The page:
TSWS: Do you produce your own stuff?
Yes. I certainly give credit to the guys in my band as well on this record: Mike Little, Dan Stoeckel and Sean Parker. Also Drew Carroll engineered the recordings at The Bomb Shelter Studios in Nashville. I had a good idea of what I wanted but these guys made it happen.
TSWS: What are you performing on the EP aside from vocals?
Acoustic and electric guitar.
TSWS: What's next for you as an artist?
I am hoping to do some writing and more recording this winter. I have done live shows sparingly since Covid hit but hope to tour in the southeast more extensively next spring and summer and have a new record out by the fall.
TSWS: Can we expect any music videos coming from you this year?
I have definitely been talking about it! Hopefully a music video will be out soon.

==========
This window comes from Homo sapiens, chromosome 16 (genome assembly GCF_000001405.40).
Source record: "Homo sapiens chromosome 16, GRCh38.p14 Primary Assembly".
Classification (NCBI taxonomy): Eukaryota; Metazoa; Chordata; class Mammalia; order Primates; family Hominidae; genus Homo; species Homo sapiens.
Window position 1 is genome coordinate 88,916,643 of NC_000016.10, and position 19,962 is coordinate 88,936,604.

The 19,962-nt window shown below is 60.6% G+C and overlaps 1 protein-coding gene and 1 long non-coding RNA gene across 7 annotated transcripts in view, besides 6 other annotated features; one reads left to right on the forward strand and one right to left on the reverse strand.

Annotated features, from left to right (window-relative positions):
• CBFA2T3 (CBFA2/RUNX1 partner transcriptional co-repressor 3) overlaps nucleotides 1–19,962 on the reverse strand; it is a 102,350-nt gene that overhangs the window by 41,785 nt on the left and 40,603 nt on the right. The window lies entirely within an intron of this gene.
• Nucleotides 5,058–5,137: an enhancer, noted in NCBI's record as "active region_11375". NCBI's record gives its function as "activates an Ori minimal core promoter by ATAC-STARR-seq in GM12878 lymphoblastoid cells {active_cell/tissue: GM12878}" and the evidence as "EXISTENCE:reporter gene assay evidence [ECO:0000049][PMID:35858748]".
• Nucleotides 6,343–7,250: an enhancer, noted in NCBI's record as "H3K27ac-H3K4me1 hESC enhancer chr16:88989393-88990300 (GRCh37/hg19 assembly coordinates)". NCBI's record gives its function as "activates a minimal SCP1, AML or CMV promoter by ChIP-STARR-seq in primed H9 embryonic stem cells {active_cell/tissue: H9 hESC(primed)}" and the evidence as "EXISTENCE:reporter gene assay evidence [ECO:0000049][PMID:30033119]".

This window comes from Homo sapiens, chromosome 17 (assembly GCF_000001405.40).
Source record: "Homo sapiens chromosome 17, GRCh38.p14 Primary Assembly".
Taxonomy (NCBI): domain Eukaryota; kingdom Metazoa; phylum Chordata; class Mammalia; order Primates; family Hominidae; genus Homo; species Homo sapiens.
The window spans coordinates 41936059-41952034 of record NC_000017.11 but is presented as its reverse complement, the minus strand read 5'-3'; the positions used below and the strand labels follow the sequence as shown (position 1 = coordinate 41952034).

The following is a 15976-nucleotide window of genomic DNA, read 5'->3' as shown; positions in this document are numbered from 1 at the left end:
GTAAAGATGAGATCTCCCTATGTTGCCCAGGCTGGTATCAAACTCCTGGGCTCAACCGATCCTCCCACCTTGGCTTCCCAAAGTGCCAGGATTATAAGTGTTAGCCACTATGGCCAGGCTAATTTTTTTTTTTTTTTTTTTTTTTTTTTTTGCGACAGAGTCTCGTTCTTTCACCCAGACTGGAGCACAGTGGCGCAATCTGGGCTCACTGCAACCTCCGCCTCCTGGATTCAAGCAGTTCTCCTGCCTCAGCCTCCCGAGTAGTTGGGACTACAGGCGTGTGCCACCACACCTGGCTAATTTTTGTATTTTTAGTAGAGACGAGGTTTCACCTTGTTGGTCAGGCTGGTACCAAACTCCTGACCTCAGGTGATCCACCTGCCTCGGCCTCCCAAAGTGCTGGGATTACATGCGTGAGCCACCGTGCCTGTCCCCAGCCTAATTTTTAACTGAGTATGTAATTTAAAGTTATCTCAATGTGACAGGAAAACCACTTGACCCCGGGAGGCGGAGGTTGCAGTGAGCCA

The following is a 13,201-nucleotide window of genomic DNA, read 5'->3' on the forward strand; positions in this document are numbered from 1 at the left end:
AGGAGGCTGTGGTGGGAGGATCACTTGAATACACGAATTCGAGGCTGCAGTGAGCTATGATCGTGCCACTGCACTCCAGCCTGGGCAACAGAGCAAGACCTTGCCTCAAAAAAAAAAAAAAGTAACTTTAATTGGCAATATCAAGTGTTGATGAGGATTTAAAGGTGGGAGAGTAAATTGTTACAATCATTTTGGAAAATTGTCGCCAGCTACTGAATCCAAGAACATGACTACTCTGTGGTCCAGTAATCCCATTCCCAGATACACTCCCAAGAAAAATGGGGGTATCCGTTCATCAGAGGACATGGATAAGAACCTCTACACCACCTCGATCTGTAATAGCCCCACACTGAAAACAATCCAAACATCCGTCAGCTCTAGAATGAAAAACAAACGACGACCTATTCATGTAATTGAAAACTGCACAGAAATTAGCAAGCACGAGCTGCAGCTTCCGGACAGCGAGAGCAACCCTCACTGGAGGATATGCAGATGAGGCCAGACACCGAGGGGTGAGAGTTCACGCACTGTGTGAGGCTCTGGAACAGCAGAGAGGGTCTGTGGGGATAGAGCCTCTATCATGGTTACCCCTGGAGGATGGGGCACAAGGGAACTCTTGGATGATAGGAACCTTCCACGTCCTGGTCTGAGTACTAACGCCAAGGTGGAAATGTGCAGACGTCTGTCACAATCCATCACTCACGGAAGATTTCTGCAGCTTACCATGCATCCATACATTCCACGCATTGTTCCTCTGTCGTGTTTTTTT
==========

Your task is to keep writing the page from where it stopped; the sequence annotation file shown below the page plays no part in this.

TSWS: What really inspires you to write?
It’s difficult for me to write straightforward songs...love songs, political songs, etc. I prefer to try to capture a mood or feeling and my approach is usually to kind of analyze myself. Writing can be therapeutic sometimes and you can pull things out of yourself that you weren’t necessarily conscious of before. I like to try to do things like that.
TSWS: What are you doing when you're NOT working on music?
Working my day job, hanging with my wife and daughter. Trying to have a good time with friends and listening to other musicians.
TSWS: Who are you listening to right now?
A lot of Warren Zevon. He is definitely one of the greats. Silver Jews “American Water” is phenomenal. I have also been listening to Little Dragon’s last album a lot.
TSWS: Do you have a home studio you record with?